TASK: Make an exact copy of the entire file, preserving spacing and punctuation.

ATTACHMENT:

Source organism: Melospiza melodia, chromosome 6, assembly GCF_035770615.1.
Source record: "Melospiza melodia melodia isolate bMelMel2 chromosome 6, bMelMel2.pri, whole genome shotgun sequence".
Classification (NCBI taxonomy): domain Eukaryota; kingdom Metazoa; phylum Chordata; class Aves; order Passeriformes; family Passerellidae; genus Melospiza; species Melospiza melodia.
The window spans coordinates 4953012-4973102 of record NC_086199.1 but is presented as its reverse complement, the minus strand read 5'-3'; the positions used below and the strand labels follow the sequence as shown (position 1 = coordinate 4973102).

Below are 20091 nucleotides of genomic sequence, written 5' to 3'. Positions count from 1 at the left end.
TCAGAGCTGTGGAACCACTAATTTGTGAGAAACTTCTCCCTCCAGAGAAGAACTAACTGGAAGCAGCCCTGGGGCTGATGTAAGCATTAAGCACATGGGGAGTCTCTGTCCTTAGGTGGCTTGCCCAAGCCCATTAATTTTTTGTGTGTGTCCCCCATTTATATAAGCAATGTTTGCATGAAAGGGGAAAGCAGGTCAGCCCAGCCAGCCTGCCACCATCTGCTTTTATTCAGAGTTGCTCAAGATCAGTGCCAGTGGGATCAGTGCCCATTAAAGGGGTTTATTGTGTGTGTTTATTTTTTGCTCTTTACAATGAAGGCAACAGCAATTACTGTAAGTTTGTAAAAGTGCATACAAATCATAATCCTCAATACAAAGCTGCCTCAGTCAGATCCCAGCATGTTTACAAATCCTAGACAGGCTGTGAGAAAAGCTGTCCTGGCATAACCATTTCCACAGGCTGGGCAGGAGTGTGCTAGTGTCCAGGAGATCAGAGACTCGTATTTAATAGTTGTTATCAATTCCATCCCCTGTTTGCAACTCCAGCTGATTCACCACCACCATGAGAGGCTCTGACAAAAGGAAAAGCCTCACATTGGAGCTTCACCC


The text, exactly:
Source organism: Melospiza melodia, chromosome 6, assembly GCF_035770615.1.
Source record: "Melospiza melodia melodia isolate bMelMel2 chromosome 6, bMelMel2.pri, whole genome shotgun sequence".
Classification (NCBI taxonomy): domain Eukaryota; kingdom Metazoa; phylum Chordata; class Aves; order Passeriformes; family Passerellidae; genus Melospiza; species Melospiza melodia.
The window spans coordinates 4953012-4973102 of record NC_086199.1 but is presented as its reverse complement, the minus strand read 5'-3'; the positions used below and the strand labels follow the sequence as shown (position 1 = coordinate 4973102).

Below are 20091 nucleotides of genomic sequence, written 5' to 3'. Positions count from 1 at the left end.
TCAGAGCTGTGGAACCACTAATTTGTGAGAAACTTCTCCCTCCAGAGAAGAACTAACTGGAAGCAGCCCTGGGGCTGATGTAAGCATTAAGCACATGGGGAGTCTCTGTCCTTAGGTGGCTTGCCCAAGCCCATTAATTTTTTGTGTGTGTCCCCCATTTATATAAGCAATGTTTGCATGAAAGGGGAAAGCAGGTCAGCCCAGCCAGCCTGCCACCATCTGCTTTTATTCAGAGTTGCTCAAGATCAGTGCCAGTGGGATCAGTGCCCATTAAAGGGGTTTATTGTGTGTGTTTATTTTTTGCTCTTTACAATGAAGGCAACAGCAATTACTGTAAGTTTGTAAAAGTGCATACAAATCATAATCCTCAATACAAAGCTGCCTCAGTCAGATCCCAGCATGTTTACAAATCCTAGACAGGCTGTGAGAAAAGCTGTCCTGGCATAACCATTTCCACAGGCTGGGCAGGAGTGTGCTAGTGTCCAGGAGATCAGAGACTCGTATTTAATAGTTGTTATCAATTCCATCCCCTGTTTGCAACTCCAGCTGATTCACCACCACCATGAGAGGCTCTGACAAAAGGAAAAGCCTCACATTGGAGCTTCACCC